More information about C-Train: http://www.calgarytransit.com/index.html

Saturday, November 12, 2011

The East Garden of the Imperial Palace


The newest model, EMU Tokyo Metro 15000 series at Nishi-kasai Station, the Tozai Line

The Tokyo Metro Tozai Line is one of busiest subway routes in the Tokyo metropolitan area. Connecting Nakano and Nishi-funabashi (30.8km), it penetrates downtown Tokyo from west to east. The trains directly merge into the JR East Chuo Local Line to Mitaka and the Toyo Rapid Railway to Toyo-katsutadai, therefore, its maximum operation length reaches 56.4 km. Ten-car trains operate every 3 minutes in the morning, and every 5 minutes on average during the daytime.

One of the features of this subway is the "Rapid Service". In the eastern part of the line between Toyocho and Nishi-funabashi, Rapid Service (express) trains operate to enhance the convenience for long distance passengers.

The Tozai Line runs along the northern border of the Imperial Palace in the center of Tokyo, so, we can visit several sightseeing spots in the palace area. For example, I often wander around the East Garden, which is close to Takebashi Station. There is a castle ruin, which was constructed in 15th century (see the bottom photo). Although the main tower of the castle was demolished in 19th century after the fall of the Tokugawa Shogunate, we can still see the stones of the terraced walls of the castle. It's a viewpoint for the central part of Tokyo.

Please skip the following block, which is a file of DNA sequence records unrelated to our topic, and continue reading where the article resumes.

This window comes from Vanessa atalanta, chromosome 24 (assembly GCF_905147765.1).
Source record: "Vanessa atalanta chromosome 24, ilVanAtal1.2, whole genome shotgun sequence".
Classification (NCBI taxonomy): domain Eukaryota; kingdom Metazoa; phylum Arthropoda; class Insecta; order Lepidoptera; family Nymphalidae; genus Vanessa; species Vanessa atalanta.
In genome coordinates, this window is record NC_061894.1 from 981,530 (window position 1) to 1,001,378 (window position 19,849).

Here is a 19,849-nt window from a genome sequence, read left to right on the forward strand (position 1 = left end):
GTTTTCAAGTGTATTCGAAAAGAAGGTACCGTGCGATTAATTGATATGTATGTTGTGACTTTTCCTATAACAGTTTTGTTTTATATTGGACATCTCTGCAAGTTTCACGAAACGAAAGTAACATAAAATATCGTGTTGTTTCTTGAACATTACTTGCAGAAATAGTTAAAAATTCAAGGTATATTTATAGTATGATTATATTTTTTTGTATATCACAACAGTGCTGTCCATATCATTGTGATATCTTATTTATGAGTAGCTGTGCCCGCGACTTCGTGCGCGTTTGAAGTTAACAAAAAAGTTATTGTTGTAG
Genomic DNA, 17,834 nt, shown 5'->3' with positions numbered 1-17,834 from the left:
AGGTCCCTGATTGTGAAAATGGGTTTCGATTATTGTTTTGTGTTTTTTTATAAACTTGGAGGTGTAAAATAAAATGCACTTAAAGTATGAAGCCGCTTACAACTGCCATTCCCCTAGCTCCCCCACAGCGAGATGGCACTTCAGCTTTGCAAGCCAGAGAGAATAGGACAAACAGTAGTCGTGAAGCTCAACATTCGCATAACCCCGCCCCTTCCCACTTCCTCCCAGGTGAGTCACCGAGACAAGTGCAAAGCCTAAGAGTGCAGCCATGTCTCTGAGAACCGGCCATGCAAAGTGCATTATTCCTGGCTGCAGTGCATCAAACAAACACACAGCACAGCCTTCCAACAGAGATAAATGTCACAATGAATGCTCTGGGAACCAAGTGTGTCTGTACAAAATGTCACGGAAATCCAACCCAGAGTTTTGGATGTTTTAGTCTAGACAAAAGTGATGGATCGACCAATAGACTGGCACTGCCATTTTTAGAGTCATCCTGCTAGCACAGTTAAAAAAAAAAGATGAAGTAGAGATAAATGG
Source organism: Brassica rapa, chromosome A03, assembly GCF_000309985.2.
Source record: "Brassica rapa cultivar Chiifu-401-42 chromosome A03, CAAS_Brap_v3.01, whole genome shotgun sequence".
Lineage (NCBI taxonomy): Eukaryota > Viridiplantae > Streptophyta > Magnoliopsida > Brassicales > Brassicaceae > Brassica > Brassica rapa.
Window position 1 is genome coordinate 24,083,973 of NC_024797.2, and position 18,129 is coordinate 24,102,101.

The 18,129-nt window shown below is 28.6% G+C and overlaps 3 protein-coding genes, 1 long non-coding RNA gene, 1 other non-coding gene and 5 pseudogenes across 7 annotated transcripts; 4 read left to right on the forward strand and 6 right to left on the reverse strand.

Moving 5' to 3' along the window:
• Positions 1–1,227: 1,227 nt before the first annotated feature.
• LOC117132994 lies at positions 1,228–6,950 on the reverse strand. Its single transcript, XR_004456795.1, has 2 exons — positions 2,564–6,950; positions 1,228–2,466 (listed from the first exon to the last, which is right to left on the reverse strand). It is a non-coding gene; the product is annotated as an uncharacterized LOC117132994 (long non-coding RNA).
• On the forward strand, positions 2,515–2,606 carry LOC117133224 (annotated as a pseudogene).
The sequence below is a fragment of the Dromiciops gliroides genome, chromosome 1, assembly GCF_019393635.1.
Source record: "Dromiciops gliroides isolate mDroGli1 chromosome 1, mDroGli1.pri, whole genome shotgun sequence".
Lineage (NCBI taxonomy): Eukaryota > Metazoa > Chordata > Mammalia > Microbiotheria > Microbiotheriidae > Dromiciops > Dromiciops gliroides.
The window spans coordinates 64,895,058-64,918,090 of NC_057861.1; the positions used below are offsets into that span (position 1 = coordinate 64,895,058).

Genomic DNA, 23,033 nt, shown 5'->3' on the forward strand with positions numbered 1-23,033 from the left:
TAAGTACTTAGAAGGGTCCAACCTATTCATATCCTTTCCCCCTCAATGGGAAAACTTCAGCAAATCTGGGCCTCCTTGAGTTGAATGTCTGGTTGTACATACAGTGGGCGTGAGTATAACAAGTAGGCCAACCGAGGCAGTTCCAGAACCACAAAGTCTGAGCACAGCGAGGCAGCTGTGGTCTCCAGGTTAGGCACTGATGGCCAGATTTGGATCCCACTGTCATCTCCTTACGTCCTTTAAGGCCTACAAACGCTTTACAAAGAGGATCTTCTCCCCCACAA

The Tokyo Metro Tozai Line. It plays an irreplaceable role in the Tokyo Metropolitan area both for commuters and sightseers.


Ruins of the Main Tower, Edo Castle in the Imperial Palace near Takebashi Station

Wednesday, November 9, 2011

Good-luck Yellow Trains, Toei 8800 & Tokyu 300 Series


Good-luck Yellow train (Car 8810,Type 8800) on the Toei Arakawa Line

Do you know the Japanese word "Toshi-densetsu"?

Toshi-densetsu means an urban legend, which is rumored by city dwellers. For example, a power spot, which is said to make people healthier and more energetic, is a typical Toshi-densetsu in Tokyo.

Currently, the most popular Toshi-densetsu among Tokyoites is the "Good-luck Yellow Trains". It is said that a person, who rides a yellow colored train, will obtain happiness. I don't know exactly why such kind of Toshi-densetsu is being spread by Tokyoites. But, it's probably because yellow colored trains are rare in this city.